This chapter serves as an introduction to the collected volume. In the first section, we aim to provide background on important themes in social egalitarianism and to set the context for understanding which significant questions the chapters in this book pose and attempt to answer. In this section we focus especially on what could be said to characterize socially egalitarian relationships, on which relationships are of concern, and on what might make social egalitarianism distinct. In the second section, we provide (...) a brief explanation of the structure of the book and each of its chapters. (shrink)
The aim of this paper is to link empirical findings concerning environmental inequalities with different normative yard-sticks for assessing whether these inequalities should be deemed unjust, or not. We argue that such an inquiry must necessarily take into account some caveats regarding both empirical research and normative theory. We suggest that empirical results must be contextualised by establishing geographies of risk. As a normative yard-stick we propose a moderately demanding social-egalitarian account of justice and democratic citizenship, which we take to (...) be best suited to identify unjust as well as legitimate instances of socio-environmental inequality. (shrink)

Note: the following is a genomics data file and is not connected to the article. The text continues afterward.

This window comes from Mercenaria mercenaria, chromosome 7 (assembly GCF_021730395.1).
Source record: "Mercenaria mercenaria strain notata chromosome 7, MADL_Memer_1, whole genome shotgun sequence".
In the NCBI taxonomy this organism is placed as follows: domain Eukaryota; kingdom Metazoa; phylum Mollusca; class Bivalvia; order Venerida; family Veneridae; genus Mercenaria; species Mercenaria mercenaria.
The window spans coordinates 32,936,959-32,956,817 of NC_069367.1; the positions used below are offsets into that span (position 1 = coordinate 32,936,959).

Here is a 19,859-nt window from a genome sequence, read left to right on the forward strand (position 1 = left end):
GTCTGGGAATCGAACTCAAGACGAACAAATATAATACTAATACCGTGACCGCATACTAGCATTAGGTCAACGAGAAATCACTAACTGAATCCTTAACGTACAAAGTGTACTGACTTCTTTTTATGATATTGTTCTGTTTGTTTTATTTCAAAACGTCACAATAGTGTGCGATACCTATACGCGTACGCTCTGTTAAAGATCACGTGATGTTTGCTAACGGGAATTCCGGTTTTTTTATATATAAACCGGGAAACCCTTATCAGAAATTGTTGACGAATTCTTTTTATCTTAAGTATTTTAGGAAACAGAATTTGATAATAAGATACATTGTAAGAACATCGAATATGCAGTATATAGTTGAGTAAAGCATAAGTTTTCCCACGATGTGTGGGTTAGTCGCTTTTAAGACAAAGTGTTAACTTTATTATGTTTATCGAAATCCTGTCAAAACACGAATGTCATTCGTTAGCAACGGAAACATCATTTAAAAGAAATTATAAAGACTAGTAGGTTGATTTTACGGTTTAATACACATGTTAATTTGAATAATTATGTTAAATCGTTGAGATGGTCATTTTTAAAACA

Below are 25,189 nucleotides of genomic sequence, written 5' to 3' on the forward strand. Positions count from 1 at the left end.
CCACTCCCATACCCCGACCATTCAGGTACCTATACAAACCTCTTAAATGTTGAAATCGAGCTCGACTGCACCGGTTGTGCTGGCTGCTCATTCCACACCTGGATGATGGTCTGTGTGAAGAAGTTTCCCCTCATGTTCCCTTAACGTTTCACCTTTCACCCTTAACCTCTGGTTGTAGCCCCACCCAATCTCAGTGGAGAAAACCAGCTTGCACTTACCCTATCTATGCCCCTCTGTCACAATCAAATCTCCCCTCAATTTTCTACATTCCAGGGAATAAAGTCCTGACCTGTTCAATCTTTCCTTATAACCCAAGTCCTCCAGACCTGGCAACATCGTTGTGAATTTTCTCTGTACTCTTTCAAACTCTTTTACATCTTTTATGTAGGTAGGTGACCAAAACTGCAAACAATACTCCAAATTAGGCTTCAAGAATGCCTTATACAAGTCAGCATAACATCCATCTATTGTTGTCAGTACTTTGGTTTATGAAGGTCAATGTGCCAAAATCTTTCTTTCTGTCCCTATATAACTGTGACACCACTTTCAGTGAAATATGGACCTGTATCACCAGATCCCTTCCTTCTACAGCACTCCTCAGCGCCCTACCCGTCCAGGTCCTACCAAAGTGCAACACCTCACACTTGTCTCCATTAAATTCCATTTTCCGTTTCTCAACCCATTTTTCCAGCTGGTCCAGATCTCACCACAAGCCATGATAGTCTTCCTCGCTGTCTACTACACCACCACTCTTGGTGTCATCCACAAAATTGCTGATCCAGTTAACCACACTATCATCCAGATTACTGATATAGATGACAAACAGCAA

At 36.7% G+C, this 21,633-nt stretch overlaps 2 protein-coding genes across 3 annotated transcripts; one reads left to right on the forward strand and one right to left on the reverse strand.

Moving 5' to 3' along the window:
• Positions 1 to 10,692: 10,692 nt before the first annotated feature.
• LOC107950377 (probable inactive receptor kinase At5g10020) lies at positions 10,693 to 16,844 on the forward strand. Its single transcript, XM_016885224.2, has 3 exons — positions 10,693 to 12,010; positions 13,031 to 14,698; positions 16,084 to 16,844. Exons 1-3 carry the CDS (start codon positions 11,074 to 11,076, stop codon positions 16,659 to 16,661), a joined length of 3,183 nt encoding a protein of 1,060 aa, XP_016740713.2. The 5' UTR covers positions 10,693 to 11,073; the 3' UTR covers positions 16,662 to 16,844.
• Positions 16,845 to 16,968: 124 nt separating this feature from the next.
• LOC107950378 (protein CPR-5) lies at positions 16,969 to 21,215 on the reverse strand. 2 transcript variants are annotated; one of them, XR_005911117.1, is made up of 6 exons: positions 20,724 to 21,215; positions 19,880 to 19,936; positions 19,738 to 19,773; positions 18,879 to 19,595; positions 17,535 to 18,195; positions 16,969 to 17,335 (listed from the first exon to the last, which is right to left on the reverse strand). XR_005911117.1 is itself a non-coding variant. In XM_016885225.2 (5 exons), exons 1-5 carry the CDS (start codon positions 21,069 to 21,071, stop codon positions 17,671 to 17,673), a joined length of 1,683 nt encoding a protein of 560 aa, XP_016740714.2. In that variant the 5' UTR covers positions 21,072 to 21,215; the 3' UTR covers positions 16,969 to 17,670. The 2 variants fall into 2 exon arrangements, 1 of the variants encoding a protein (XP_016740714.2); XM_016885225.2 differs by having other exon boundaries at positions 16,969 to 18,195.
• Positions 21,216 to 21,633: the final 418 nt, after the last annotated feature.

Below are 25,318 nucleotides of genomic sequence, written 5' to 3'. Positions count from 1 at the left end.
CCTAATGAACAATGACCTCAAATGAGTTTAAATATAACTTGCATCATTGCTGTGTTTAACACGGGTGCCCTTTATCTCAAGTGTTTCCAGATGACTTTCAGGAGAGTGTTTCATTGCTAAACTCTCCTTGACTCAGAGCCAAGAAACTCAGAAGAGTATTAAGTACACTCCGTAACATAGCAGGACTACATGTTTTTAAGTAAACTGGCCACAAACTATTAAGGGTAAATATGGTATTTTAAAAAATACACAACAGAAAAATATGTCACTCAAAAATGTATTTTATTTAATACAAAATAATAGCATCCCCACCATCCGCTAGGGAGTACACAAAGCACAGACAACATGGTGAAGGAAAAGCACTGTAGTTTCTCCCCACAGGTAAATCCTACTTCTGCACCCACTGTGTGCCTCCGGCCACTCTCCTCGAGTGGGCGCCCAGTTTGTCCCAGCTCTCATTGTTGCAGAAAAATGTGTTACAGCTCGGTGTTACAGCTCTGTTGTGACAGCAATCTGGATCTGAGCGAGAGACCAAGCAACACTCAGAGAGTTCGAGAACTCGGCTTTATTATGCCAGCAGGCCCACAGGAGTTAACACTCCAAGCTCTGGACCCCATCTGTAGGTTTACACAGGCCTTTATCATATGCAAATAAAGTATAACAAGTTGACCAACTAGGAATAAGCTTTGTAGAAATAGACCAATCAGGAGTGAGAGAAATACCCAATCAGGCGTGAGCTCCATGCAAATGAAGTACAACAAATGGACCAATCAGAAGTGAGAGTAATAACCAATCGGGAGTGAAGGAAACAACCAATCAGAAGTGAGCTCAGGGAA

This comment questions Lister's reading of the reciprocity condition in three respects. First, it challenges the view that this condition necessarily leads to egalitarian claims about just distribution. Secondly, it questions Lister's argument that the reciprocity condition is linked to substantial schemes of egalitarian distribution irrespective of context. Thirdly, it claims that entitlements to justice for people with mental or psychological impairments cannot be based on a distinction between willingness and unwillingness to contribute to the cooperative venture of a society.
In The Weirdness of Being, Ivo De Gennaro stakes out a pilgrimage of sorts through the stark, shadowy terrain mapped out by what he calls the “pentalogy” (2) of recent Heideggerian publications. These are the five works – the Beiträge (GA 65) as well as Besinnung (GA 66), Die Geschichte des Seyns (GA 69), Über den Anfang (GA 70) and Das Ereignis (GA 71) – whose gradual release over the past few decades brought with them so many questions and complications (...) that Heideggerian scholarship birthed a subfield dedicated to their study. De Gennaro’s book touches upon many of the familiar landmarks of that discourse. At its heart, however, The Weirdness of Being is a treatise on translation. According to De Gennaro, something “has happened” (2) in the Beiträge and its companion texts that redefines both the role that we should ascribe to translation within Heidegger’s thought, and the approach that the translator of this thought ought to take. (shrink)